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Coming out of jail and hoping for a quiet life, Yokohama yakuza has to take the lead of his gang after the death of his boss. His small group is is taken in a crossfire between a big yakuza... See full summary »
This is the story of "The Forty-Seven Ronin." Based on historical events in 1701 -- 1702, the movie tells the tale of the Asano clan's downfall and the revenge of its former samurai on the ... See full synopsis »
Chances are, if you're reading this, you've already seen the first two installments or have a vague idea of what The Yakuza Papers are all about. Battles without Honor and Humanity. That sums up the yakuza lifestyle pretty well, and even though I haven't done any research on the actual yakuza, there's a palpable sense of gritty realism in Fukasaku's crime sagas that is very convincing.
Proxy War is another chapter in the long series of betrayal, scheming and chaos among the rival families of Hiroshima. Alliances are formed only to be broken the next second and rival parties are renonciled only to go at it again the next day. Without going into much details, Proxy War details the chronicles that led to the Hiroshima battle between the Yamamori and the Akashi families in the early 60's. There's a semblance of honor among thieves here, but it's just a semblance. These people lack the warped sense of honor and loyalty the Cosa Nostra had. As Hirono says, "he just wants a safe ground to stand". The same could be said for all of them.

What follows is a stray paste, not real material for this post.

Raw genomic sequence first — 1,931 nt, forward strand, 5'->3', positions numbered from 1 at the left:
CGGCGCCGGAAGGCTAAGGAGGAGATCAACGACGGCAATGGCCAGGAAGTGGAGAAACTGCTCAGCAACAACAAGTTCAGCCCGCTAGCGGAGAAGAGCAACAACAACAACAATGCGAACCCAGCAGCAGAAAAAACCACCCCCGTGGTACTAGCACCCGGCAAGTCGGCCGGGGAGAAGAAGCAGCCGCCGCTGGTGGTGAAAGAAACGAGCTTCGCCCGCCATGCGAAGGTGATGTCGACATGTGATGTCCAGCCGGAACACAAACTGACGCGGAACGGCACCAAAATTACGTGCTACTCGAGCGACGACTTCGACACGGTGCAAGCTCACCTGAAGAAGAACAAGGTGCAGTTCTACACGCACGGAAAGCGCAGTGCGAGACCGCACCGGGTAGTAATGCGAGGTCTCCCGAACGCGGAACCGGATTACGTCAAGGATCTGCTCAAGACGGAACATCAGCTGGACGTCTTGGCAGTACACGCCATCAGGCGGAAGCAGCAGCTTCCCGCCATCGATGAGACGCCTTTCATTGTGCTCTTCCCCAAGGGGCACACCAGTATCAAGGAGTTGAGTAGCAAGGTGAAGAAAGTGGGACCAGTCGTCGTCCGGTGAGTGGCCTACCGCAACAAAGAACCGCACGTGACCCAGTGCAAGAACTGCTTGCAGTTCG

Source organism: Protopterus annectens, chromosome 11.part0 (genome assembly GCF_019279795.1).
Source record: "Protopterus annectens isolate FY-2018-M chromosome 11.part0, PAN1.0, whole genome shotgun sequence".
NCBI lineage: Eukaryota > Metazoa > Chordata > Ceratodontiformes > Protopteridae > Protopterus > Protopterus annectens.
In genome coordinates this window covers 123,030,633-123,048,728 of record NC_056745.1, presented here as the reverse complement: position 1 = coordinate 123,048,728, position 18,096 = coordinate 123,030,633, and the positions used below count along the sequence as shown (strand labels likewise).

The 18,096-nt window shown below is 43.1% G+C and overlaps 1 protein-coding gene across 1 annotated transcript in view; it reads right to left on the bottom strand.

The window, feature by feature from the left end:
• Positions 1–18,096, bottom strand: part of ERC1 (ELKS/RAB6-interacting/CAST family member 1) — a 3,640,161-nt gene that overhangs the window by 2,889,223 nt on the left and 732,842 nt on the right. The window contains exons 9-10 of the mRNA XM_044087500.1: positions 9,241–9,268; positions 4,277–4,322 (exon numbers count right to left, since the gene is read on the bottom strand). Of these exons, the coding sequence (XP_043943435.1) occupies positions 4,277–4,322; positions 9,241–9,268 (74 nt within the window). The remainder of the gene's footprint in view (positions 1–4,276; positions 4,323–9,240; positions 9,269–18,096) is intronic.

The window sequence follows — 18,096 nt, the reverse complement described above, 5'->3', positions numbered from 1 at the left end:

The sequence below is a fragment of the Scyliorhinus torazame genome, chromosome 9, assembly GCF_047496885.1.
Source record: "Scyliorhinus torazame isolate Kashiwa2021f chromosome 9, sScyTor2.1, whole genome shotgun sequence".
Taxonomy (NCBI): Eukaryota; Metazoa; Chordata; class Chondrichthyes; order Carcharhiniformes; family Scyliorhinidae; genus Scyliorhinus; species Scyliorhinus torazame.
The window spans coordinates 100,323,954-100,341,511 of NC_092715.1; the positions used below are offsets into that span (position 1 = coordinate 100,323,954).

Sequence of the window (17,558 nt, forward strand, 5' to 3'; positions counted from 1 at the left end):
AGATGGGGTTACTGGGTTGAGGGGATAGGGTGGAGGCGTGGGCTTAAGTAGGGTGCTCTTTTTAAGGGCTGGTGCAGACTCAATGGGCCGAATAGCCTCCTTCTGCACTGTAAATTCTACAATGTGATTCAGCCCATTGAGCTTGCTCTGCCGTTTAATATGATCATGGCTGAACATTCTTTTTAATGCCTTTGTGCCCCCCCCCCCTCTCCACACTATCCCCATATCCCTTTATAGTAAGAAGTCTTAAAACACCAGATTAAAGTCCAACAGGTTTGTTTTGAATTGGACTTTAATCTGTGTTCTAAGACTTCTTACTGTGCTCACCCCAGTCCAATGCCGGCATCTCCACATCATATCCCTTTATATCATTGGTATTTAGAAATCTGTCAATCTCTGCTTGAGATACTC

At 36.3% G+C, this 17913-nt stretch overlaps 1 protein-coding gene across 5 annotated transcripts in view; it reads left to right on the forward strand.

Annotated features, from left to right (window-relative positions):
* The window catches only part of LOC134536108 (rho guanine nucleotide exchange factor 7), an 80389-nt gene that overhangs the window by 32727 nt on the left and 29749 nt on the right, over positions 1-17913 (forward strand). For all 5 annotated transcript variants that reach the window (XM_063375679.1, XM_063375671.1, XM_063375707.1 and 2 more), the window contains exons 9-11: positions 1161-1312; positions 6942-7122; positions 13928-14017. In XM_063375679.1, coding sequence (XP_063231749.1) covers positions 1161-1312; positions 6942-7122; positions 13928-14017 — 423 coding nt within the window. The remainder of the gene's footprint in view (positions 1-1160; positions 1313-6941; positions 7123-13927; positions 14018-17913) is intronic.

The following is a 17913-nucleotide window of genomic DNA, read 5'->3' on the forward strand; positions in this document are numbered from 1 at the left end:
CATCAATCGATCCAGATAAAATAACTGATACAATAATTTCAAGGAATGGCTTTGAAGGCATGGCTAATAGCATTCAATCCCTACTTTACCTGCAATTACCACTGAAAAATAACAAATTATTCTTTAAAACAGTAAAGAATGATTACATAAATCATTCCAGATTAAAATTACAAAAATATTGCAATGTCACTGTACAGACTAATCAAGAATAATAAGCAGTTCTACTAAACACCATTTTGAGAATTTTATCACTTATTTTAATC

Once again, Bunta Sugawara steals the show as Shizo Hirono, and there's also a welcome cameo by the beautiful Reiko Ike (a pinku regular). There's not as much blood as in previous installments, but when violence erupts, you feel it. Fukasaku's direction is solid and keeps the convoluted plot going on a steady pace. The fights and shootings are gritty and raw, there's no Guy Ritchie glamour or glorified violence here. It kind of reminds me of the urban guerilla film-making of a Cassavetes or Mean Streets-era Scorsese. Coupled with a haunting score, and great performances all around, PW doesn't dissappoint.
There's a semblance of honor among thieves here, but it's just a semblance. These people lack the warped sense of honor and loyalty the Cosa Nostra had. As Hirono says, "he just wants a safe ground to stand". The same could be said for all of them.
My only gripe is, that plot-wise, there's no counter-balance to the scheming and back stabbing. Unlike The Godfather and other crime epics about the Italian mob, we never get to see the criminal side of the Yakuza. Money-laundering, smuggling, drug trafficking, prostitution, they're the bread and butter of any self respecting mob. Yet we never get a glimpse of that world in The Yakuza Papers. And if the unrelenting violence and interesting plot were enough to make the first two installments amazing, it gets repetitive here. People gather around tables to discuss their plans, form alliances, break alliances and that's it for most of the time. IMO it would be more interesting if the two aspects were combined. As it is, it feel kind of incomplete. The Akashi family, for example, butt in to help Uchimoto, but it's obvious that apart from defending the honor of their sworn brother, in the same time, it serves as a way of getting in the Hiroshima underworld. Yet we never witness what makes said underworld a place worth risking their men over.
All in all, this is strongly recommended to people who enjoyed the first parts of the series. If you're a newcomer, start with the first one. The plot, characters and motivations will make more sense. And you'll know by the point you reach Proxy War, if this is your cup of tea or not.
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